But stealing the show, or at least the Latin ballroom portion, were not TV stars but national dancesport championship finalists Eugene Katsevman and Maria Manusova, who performed three Latin combination routines: one primarily a Paso Doble replete with fancy, well-worked cape, one an absolutely stunning rumba that had the crowd roaring with applause, and the last a faster cha cha combination. Their rumba was probably overall the highlight of the evening. At one point, Manusova threw herself face down toward Katsevman; at the last second, he caught her, and flipped her up and over. It was a gorgeously executed trick that made the crowd go wild. But it wasn't just the stunts; they danced with such razor-sharp precision – particularly Katsevman – and passion, both for the dance and for each other. They are such a good partnership — they're both technically very good dancers, both quick and precise, and neither tries to outshine the other; they actually work as a team, which is unfortunately becoming increasingly rare in ballroom.

Michael Choi (a teacher at the studio) and his professional partner Becky Melton performed the best Standard ballroom number in the show, dancing a rich, luscious waltz with depth, breadth and emotion to Andrea Bocelli's voluptuous "Con Te Partiro." I can't imagine better music for a ballroom dance.

Another new Latin couple who performed, and who now teach at the studio, is Manuel Favilla (from Italy) and Karolina Paliwoda (from Canada). Both are good-looking and appear to be very good dancers (both are former youth champions), though Favilla is the fancier of the two, performing lots of multiple pirouettes that had the crowd literally screaming with applause. I'm not sure they worked as well together as Katsevman and Manusova, but they are a new partnership; they probably need time. Favilla will likely garner a lot of female fans with his sexy stylistics and theatrics.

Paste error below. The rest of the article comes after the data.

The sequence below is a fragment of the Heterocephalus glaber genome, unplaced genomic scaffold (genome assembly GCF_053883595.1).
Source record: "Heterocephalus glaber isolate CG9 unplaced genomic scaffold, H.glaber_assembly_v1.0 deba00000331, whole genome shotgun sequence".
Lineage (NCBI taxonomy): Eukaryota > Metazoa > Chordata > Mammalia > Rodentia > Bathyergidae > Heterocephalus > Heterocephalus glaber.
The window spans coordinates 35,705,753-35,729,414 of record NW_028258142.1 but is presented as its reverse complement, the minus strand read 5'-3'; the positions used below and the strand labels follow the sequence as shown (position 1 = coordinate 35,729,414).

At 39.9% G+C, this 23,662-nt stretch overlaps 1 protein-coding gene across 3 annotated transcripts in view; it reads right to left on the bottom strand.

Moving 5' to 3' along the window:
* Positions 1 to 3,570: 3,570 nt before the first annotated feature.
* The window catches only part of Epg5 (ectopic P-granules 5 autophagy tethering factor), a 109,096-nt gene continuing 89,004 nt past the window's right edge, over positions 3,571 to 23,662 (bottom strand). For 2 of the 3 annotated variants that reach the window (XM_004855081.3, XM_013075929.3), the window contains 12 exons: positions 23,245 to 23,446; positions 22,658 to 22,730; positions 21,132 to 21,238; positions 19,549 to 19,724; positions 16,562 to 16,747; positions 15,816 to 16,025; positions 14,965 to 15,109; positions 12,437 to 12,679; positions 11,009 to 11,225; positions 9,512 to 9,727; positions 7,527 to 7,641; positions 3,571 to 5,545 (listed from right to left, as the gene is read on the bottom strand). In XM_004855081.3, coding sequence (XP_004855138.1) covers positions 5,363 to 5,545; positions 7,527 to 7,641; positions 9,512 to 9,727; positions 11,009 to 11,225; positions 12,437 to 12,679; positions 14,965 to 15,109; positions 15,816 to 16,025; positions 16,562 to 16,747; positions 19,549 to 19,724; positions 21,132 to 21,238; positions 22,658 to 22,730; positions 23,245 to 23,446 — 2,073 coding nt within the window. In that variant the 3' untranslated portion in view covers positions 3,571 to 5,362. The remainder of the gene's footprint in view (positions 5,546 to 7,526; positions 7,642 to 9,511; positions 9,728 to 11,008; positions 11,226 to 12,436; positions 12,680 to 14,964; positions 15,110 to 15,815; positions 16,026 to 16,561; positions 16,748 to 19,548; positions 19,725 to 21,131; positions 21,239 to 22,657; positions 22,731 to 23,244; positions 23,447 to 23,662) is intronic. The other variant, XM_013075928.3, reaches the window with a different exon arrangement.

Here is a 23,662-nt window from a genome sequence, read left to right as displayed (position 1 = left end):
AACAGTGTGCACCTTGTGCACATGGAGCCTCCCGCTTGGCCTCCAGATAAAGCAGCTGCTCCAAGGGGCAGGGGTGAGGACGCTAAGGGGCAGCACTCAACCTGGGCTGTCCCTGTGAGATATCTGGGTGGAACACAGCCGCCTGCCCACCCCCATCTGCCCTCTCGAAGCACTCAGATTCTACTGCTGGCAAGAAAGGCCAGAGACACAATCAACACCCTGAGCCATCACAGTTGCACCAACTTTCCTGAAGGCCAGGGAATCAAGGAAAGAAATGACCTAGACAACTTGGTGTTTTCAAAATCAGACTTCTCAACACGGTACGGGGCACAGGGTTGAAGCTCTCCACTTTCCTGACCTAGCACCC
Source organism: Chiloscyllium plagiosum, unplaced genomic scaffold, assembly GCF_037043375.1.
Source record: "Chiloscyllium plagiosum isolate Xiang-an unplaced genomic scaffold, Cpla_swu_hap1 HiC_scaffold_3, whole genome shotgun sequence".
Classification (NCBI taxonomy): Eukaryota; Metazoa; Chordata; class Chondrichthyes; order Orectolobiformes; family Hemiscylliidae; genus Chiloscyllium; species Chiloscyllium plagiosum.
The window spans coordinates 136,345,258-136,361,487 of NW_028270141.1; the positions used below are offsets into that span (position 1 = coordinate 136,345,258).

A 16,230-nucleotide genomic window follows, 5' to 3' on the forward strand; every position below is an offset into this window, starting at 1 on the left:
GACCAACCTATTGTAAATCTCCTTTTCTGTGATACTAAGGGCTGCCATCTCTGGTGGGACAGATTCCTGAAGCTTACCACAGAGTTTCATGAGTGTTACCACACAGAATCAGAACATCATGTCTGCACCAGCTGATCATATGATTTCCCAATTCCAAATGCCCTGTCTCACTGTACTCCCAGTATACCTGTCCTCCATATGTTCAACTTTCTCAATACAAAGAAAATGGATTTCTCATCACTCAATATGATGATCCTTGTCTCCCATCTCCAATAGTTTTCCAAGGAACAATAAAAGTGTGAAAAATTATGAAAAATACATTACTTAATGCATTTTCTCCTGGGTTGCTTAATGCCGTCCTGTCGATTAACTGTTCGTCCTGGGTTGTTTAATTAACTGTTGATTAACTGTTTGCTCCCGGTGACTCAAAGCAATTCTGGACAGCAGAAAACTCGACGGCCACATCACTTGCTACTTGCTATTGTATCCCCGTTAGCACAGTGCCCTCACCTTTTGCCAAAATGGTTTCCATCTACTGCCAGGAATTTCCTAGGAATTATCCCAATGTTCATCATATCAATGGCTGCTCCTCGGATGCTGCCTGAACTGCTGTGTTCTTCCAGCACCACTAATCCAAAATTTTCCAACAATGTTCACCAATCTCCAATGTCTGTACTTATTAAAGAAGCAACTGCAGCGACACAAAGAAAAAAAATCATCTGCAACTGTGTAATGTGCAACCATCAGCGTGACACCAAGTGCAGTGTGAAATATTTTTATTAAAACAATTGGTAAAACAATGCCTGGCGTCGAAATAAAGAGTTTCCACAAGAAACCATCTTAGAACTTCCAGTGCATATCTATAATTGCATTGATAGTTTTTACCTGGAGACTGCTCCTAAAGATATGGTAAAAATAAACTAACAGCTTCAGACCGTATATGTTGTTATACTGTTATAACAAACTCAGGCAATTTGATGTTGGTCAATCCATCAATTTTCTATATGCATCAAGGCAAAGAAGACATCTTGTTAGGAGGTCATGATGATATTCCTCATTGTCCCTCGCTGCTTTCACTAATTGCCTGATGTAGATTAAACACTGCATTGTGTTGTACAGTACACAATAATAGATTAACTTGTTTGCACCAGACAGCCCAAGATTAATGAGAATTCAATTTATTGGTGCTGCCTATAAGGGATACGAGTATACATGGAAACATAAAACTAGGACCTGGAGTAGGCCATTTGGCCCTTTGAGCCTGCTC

All in all, it was a fabulous night, as these showcases always are. The students are loads of fun to watch, and to cheer on — both advanced and beginner. I heard several audience members say, as they were leaving, that the whole night just made them want to dance themselves, perhaps to sign up for lessons. There's definitely something to be said for a dance performance that encourages people to people get off their rear ends and do something healthy.

The interesting thing about this showcase was how multi-dance it was. Another level of meaning in the show's title was that each student number was a tribute to a favorite musical artist: Donna Summer, Gwen Stefani, Janet Jackson, Tina Turner, etc. The result was a variety of dance routines, each of which in itself contained a nice combination of Latin, ballroom, and either contemporary or hip hop – one even tap, giving the students a chance to learn a variety of dances, creatively put them all together, playing with steps to different rhythms, and perhaps, giving greater performance time to the one they excel in. It also results in a richer audience experience.

The theater was nearly sold-out, by far more packed than it's ever been, likely because of the all-star professional cast and the studio's connection with "So You Think You Can Dance," but perhaps also because the studio is beginning to branch out, including a greater number of dance styles. In any event, the biannual Dance Times Square showcase is becoming a serious concert-dance contender.